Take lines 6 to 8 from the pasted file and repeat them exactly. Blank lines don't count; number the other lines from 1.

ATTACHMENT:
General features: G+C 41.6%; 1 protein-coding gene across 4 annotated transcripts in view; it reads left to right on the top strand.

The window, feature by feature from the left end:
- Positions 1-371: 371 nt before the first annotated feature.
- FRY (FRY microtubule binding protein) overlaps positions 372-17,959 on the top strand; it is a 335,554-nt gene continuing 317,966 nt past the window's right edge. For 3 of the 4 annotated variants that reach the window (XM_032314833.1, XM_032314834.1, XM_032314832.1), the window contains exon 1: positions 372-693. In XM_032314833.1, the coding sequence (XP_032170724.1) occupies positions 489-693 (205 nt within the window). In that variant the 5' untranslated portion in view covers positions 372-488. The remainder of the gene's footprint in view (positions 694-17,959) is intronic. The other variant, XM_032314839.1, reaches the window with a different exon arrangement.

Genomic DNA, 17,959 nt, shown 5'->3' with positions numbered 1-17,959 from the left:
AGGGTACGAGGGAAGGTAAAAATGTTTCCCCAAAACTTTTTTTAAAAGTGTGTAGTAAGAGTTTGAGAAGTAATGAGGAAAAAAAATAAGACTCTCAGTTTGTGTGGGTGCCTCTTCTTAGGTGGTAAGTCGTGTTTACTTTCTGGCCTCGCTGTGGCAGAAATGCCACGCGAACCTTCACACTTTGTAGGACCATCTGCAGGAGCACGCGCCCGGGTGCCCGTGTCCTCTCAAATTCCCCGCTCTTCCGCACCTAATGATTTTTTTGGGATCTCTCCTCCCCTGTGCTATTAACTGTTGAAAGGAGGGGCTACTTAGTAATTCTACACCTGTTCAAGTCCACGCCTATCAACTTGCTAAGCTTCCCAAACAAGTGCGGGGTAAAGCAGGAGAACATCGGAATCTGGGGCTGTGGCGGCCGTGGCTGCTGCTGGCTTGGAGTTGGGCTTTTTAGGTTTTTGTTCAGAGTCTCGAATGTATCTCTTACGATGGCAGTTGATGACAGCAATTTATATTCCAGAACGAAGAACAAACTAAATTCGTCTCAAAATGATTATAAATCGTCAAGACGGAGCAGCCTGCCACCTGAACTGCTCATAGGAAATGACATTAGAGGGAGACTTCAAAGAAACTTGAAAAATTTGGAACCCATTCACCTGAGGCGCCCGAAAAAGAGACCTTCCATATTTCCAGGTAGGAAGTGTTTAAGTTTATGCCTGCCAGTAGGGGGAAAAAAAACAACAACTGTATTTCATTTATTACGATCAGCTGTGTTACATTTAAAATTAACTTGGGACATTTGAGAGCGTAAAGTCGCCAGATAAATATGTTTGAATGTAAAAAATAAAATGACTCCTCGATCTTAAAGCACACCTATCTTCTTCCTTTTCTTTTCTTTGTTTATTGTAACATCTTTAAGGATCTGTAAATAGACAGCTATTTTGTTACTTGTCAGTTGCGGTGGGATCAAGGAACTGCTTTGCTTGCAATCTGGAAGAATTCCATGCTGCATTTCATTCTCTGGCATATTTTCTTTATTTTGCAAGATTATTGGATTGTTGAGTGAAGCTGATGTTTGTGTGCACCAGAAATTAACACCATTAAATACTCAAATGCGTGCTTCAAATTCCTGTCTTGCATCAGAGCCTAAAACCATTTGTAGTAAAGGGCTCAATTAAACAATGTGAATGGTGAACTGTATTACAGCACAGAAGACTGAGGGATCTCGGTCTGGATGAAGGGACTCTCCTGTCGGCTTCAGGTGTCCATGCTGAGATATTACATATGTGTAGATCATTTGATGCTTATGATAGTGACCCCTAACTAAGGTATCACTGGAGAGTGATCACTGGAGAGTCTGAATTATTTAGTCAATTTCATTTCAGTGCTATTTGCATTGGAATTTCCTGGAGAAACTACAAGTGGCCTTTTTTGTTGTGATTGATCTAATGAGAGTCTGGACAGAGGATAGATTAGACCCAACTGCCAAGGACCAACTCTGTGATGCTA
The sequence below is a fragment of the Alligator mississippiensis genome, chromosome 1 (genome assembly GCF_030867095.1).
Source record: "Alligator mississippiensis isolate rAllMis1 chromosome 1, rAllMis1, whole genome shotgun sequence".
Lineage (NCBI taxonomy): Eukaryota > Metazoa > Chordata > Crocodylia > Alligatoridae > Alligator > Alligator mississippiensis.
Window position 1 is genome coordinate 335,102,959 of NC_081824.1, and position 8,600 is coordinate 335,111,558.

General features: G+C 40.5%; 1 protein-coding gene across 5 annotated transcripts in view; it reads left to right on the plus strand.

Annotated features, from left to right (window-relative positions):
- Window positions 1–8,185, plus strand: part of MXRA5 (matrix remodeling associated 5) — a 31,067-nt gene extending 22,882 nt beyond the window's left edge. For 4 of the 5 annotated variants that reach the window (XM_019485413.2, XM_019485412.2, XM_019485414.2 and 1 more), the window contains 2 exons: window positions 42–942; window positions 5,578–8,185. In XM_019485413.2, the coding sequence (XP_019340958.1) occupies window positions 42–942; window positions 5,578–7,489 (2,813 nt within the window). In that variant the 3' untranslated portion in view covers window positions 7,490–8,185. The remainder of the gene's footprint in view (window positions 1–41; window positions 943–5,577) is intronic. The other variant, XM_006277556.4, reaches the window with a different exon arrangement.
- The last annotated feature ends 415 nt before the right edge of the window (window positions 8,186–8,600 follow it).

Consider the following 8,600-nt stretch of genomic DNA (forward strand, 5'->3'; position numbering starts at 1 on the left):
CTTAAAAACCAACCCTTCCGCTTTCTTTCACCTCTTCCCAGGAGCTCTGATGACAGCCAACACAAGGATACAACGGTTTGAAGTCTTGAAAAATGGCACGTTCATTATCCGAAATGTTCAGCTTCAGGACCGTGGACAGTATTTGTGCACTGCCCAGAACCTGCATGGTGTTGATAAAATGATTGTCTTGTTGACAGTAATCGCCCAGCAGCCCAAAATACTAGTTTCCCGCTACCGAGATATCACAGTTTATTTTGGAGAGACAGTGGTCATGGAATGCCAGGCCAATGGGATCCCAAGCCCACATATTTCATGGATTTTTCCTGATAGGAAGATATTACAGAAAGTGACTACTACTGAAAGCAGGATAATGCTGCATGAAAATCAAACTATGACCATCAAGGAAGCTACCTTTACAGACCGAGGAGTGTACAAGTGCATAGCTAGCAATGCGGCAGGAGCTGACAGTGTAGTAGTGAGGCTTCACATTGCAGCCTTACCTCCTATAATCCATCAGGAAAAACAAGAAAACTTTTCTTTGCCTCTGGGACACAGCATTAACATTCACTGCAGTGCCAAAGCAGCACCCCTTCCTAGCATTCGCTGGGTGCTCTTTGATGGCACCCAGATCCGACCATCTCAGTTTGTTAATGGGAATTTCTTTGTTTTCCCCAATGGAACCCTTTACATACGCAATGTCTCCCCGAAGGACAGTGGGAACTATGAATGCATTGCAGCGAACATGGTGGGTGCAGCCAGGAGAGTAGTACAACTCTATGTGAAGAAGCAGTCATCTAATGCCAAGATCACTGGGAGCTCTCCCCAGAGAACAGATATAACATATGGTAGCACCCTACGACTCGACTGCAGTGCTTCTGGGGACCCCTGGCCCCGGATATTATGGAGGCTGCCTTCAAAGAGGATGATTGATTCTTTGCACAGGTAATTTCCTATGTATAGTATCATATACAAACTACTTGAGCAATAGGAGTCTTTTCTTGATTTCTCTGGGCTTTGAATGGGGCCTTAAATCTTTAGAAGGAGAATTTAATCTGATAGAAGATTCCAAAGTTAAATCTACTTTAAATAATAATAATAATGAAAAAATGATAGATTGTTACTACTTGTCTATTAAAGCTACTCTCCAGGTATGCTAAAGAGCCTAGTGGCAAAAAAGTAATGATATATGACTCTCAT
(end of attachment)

AGGGTACGAGGGAAGGTAAAAATGTTTCCCCAAAACTTTTTTTAAAAGTGTGTAGTAAGAGTTTGAGAAGTAATGAGGAAAAAAAATAAGACTCTCAGTTTGTGTGGGTGCCTCTTCTTAGGTGGTAAGTCGTGTTTACTTTCTGGCCTCGCTGTGGCAGAAATGCCACGCGAACCTTCACACTTTGTAGGACCATCTGCAGGAGCACGCGCCCGGGTGCCCGTGTCCTCTCAAATTCCCCGCTCTTCCGCACCTAATGATTTTTTTGGGATCTCTCCTCCCCTGTGCTATTAACTGTTGAAAGGAGGGGCTACTTAGTAATTCTACACCTGTTCAAGTCCACGCCTATCAACTTGCTAAGCTTCCCAAACAAGTGCGGGGTAAAGCAGGAGAACATCGGAATCTGGGGCTGTGGCGGCCGTGGCTGCTGCTGGCTTGGAGTTGGGCTTTTTAGGTTTTTGTTCAGAGTCTCGAATGTATCTCTTACGATGGCAGTTGATGACAGCAATTTATATTCCAGAACGAAGAACAAACTAAATTCGTCTCAAAATGATTATAAATCGTCAAGACGGAGCAGCCTGCCACCTGAACTGCTCATAGGAAATGACATTAGAGGGAGACTTCAAAGAAACTTGAAAAATTTGGAACCCATTCACCTGAGGCGCCCGAAAAAGAGACCTTCCATATTTCCAGGTAGGAAGTGTTTAAGTTTATGCCTGCCAGTAGGGGGAAAAAAAACAACAACTGTATTTCATTTATTACGATCAGCTGTGTTACATTTAAAATTAACTTGGGACATTTGAGAGCGTAAAGTCGCCAGATAAATATGTTTGAATGTAAAAAATAAAATGACTCCTCGATCTTAAAGCACACCTATCTTCTTCCTTTTCTTTTCTTTGTTTATTGTAACATCTTTAAGGATCTGTAAATAGACAGCTATTTTGTTACTTGTCAGTTGCGGTGGGATCAAGGAACTGCTTTGCTTGCAATCTGGAAGAATTCCATGCTGCATTTCATTCTCTGGCATATTTTCTTTATTTTGCAAGATTATTGGATTGTTGAGTGAAGCTGATGTTTGTGTGCACCAGAAATTAACACCATTAAATACTCAAATGCGTGCTTCAAATTCCTGTCTTGCATCAGAGCCTAAAACCATTTGTAGTAAAGGGCTCAATTAAACAATGTGAATGGTGAACTGTATTACAGCACAGAAGACTGAGGGATCTCGGTCTGGATGAAGGGACTCTCCTGTCGGCTTCAGGTGTCCATGCTGAGATATTACATATGTGTAGATCATTTGATGCTTATGATAGTGACCCCTAACTAAGGTATCACTGGAGAGTGATCACTGGAGAGTCTGAATTATTTAGTCAATTTCATTTCAGTGCTATTTGCATTGGAATTTCCTGGAGAAACTACAAGTGGCCTTTTTTGTTGTGATTGATCTAATGAGAGTCTGGACAGAGGATAGATTAGACCCAACTGCCAAGGACCAACTCTGTGATGCTA
The sequence below is a fragment of the Alligator mississippiensis genome, chromosome 1 (genome assembly GCF_030867095.1).
Source record: "Alligator mississippiensis isolate rAllMis1 chromosome 1, rAllMis1, whole genome shotgun sequence".